BACKGROUND : Malawi has one of the highest maternal mortality rates in the world, with unsafe abortion as a major
contributor. Curettage is most frequently used as the surgical method for treating incomplete abortions, even
though it is costly for an impoverished health system and the less expensive and safe manual vacuum aspiration
(MVA) method is recommended.
METHODS : The aim of this 2016–17 study is to explore health worker’s perception of doing MVA 1 year after an
educational intervention. Focus group discussions were recorded, transcribed verbatim, and analyzed using content
analysis for interpreting the findings. A knowledge, attitude and practice survey was administered to health
professionals to obtain background information before the MVA training program was introduced.
RESULTS : Prior to the training sessions, the participants demonstrated knowledge on abortion practices and had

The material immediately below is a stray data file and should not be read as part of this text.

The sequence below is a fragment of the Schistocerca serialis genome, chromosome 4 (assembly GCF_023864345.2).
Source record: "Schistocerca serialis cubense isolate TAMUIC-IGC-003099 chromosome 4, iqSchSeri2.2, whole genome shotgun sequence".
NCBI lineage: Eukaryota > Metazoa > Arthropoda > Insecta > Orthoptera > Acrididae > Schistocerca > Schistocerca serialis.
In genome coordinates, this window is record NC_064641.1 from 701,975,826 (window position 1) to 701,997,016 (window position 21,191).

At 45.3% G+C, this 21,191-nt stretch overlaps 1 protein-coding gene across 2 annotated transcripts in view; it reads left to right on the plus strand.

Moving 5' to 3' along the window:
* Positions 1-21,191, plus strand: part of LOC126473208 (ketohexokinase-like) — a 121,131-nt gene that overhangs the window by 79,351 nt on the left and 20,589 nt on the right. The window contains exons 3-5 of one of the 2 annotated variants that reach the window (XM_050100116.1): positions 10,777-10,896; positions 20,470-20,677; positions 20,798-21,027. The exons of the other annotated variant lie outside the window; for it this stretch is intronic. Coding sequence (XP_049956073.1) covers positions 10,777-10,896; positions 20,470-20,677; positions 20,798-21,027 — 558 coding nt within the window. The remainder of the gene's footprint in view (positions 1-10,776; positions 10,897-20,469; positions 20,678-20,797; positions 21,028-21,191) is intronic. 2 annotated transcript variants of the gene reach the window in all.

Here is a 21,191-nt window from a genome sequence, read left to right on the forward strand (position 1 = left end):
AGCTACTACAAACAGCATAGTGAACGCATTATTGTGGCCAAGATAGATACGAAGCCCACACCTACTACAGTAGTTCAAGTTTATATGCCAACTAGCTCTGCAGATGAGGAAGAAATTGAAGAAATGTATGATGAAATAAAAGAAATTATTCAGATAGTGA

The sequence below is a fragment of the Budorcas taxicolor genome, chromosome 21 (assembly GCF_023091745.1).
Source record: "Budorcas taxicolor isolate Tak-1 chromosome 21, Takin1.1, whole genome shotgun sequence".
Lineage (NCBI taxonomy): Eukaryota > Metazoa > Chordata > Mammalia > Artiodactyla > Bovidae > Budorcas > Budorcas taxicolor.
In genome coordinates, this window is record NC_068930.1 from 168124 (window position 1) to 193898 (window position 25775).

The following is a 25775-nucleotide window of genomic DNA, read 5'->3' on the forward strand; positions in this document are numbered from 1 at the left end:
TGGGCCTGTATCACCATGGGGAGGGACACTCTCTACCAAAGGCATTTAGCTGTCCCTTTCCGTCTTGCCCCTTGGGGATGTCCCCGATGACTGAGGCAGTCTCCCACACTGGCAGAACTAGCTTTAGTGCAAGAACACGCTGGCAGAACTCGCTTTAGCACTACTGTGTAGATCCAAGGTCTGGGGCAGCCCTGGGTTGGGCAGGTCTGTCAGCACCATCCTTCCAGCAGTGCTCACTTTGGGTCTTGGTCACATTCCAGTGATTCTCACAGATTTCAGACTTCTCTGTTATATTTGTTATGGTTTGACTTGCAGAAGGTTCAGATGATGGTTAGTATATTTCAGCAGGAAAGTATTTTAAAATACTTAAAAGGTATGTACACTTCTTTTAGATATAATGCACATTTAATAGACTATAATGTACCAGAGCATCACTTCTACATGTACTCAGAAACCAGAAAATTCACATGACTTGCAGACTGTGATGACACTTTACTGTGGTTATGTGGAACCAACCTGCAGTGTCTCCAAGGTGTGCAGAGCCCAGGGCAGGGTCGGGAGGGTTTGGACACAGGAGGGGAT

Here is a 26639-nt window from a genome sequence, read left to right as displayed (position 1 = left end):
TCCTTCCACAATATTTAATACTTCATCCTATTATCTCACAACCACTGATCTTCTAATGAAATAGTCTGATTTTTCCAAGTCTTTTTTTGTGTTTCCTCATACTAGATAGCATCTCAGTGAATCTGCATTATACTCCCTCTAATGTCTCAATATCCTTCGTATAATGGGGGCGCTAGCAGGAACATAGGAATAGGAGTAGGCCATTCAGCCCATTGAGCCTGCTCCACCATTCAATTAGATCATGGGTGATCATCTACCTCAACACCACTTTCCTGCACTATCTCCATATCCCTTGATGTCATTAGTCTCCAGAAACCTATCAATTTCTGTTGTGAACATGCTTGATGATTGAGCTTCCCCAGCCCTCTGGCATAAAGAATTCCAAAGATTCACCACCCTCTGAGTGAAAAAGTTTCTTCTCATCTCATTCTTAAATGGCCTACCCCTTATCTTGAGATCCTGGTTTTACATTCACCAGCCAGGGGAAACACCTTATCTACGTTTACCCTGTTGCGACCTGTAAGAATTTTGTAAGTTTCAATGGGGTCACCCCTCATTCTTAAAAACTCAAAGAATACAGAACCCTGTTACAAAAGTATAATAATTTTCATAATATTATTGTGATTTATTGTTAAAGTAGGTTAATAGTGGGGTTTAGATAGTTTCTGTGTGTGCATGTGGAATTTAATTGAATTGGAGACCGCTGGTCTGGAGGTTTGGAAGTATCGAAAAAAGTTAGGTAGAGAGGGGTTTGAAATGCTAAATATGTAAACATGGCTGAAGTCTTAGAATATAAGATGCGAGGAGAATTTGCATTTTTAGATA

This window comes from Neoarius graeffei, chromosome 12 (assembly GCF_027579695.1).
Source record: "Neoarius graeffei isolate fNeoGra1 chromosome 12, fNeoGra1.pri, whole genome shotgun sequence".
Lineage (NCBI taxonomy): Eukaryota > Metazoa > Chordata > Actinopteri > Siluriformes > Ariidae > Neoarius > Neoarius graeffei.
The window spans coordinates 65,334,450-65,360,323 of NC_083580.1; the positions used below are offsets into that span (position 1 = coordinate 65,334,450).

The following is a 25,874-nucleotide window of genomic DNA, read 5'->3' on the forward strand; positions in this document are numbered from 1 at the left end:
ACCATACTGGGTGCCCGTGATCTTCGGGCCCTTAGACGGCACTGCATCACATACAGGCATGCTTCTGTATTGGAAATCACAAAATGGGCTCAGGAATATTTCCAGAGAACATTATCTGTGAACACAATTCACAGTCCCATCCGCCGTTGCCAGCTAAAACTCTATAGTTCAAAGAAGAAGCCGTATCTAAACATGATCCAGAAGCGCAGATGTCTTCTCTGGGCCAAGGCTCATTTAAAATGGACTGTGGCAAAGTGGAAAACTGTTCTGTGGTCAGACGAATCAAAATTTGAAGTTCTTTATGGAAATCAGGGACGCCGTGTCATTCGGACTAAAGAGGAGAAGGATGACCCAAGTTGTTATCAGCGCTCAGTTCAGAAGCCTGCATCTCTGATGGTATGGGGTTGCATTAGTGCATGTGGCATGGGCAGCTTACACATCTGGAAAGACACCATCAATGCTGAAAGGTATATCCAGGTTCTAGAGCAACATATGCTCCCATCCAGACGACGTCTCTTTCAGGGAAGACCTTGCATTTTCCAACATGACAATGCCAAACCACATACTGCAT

positive attitudes about participating in the service, but preferred curettage over MVA. The training was well
received, and participants felt more confident in doing MVA after the intervention. However, focus group
discussions revealed obstacles to perform MVA such as broken equipment and lack of support. Additionally, the
training could have been more comprehensive. Still, the participants appreciated task-sharing and team work.
CONCLUSION : Training sessions are considered useful in increasing the use of MVA. This study provides important
insight on how to proceed in improving post-abortion care in a country where complications of unsafe abortion
are common and the health system is low on resources.